Daly feeding on the confidence but steering clear of the hype
NHL DIVISION ONE FINAL DUBLIN REACTION:Dublin were happy to enjoy the victory but minds are already on the championship, writes KEITH DUGGAN
THE ODD thing was that after this day of days for Dublin hurling, it fell to two men with accents shaped by Munster land to explain what it all meant. In marched Ryan O’Dwyer, man of the match after yesterday’s thunderous match and bearing a cut on his mouth as a memento. After him, Anthony Daly sauntered in, grinning at the sight of his centre forward in full flow and quipping: “Ya never saw a shy Tipp fella, did ya.”
All the years of bitter enmity between Tipp and Clare fused into something wonderful for Dublin hurling. And maybe it was appropriate. This has been a local revolution, full of born and bred Dublin hurlers and O’Dwyer, as the new face on the scene, bore testimony to what it is that makes this group special.
“Amazing feeling. We are totally chuffed. You saw the excitement out there in the last few minutes. They are the best crowd in the world, I will admit that. If we could get them going to every game now. Get something going in the capital because when they started shouting, we started playing. When you are in the middle of the field, it is amazing to get that.
“There are no egos: that is the one thing about this team. There are no egos. Everyone knew that I wasn’t here to make up the numbers or to throw on a county jersey. I would do anything for those boys because they made me feel so welcome. Apart from the nicknames and stealing my phone and sending him texts.”
Daly nodded when the outcome of the league – which looked less than certain a fortnight ago – was put to him. Dublin set the tone and were the most consistent force, might have been squeezed out on the last day of play but won it in glorious fashion in the end. For the Dublin manager, the immediate task was to balance the pride in this achievement with the importance of the weeks ahead. Dublin have just a month to prepare for their championship meeting with Offaly.
“We are National League champions now, yeah. We play Offaly on May 29th and we have four weeks now to get ready for that now. They got a bit of a kick in the league and there is nothing more dangerous than a stung Offaly man.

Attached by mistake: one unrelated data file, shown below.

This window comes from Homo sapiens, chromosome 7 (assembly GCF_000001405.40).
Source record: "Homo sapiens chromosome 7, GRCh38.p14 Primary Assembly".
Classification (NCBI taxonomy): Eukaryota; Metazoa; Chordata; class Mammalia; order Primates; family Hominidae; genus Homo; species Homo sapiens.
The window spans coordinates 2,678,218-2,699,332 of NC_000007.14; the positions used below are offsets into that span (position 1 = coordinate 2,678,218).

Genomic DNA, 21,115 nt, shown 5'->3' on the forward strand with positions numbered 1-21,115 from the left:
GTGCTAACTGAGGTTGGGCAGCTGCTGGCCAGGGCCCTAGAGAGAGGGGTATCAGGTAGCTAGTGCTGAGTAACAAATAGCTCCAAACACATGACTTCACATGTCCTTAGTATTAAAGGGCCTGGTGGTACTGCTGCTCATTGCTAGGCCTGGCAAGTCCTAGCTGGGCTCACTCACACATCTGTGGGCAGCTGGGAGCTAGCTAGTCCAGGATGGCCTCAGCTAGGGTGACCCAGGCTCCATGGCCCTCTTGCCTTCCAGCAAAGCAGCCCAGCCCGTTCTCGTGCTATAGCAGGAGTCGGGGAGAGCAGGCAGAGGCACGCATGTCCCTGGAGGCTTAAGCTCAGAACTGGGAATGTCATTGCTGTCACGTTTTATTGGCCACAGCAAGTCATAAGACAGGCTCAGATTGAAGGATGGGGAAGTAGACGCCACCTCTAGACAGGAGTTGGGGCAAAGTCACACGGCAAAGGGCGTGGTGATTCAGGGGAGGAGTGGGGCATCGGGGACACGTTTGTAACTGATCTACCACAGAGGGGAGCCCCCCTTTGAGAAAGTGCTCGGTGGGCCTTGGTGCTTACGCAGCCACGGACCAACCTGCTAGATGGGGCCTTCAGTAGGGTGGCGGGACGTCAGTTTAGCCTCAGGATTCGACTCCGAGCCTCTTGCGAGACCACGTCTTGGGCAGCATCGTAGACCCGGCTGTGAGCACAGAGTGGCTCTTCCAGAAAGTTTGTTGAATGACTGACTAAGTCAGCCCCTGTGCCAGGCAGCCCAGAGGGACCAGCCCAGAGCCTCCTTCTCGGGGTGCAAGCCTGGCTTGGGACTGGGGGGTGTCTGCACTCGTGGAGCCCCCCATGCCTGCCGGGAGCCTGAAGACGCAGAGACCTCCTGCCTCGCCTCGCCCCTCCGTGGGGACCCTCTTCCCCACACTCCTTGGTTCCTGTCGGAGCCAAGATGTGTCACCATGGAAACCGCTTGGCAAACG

“We have a job now to keep the focus and learn the lessons from other Dublin teams that maybe got caught up in the hype. But this was a confidence day.
“Can we play at the top level? We can play against the top teams but days like this may help to show us that.”
Daly’s allusions to his storied days in a Clare jersey have been infrequent. But his playing career, where he captained a team of outsiders who forced their way to the top is significant for a young Dublin team attempting to do the same. He shrugged when asked how this triumph compared with those he enjoyed with Clare.
“Sure, it is a bit different. One of the most disappointing days with Clare – there was lots of them – was the 1995 league final. We targeted that league and flopped in the final. Then when you go on and win an All-Ireland, the league does pale. And Ger never targeted the league after that.
“But it is a good day because it isn’t too long since we were over in the Cusack Stand dressingroom totally despondent after training hard for two years and wondering where we were going. It didn’t look like we were going too far. So in that way it is satisfying. It is only the 1st of May so there is a lot to go.”
One thing is certain. Tickets for Dublin’s next outing, scheduled for Parnell Park, will be at a premium. Hurling has never been as hot in the city. “A good crowd, yeah. Fair play. A great turn out today and they cheered the boys all the way. I felt that the people in Cork when we made the league final were the diehards. So we are delighted with this. It might mean a few extra supporters and if it does, we will deal with that. Happily.”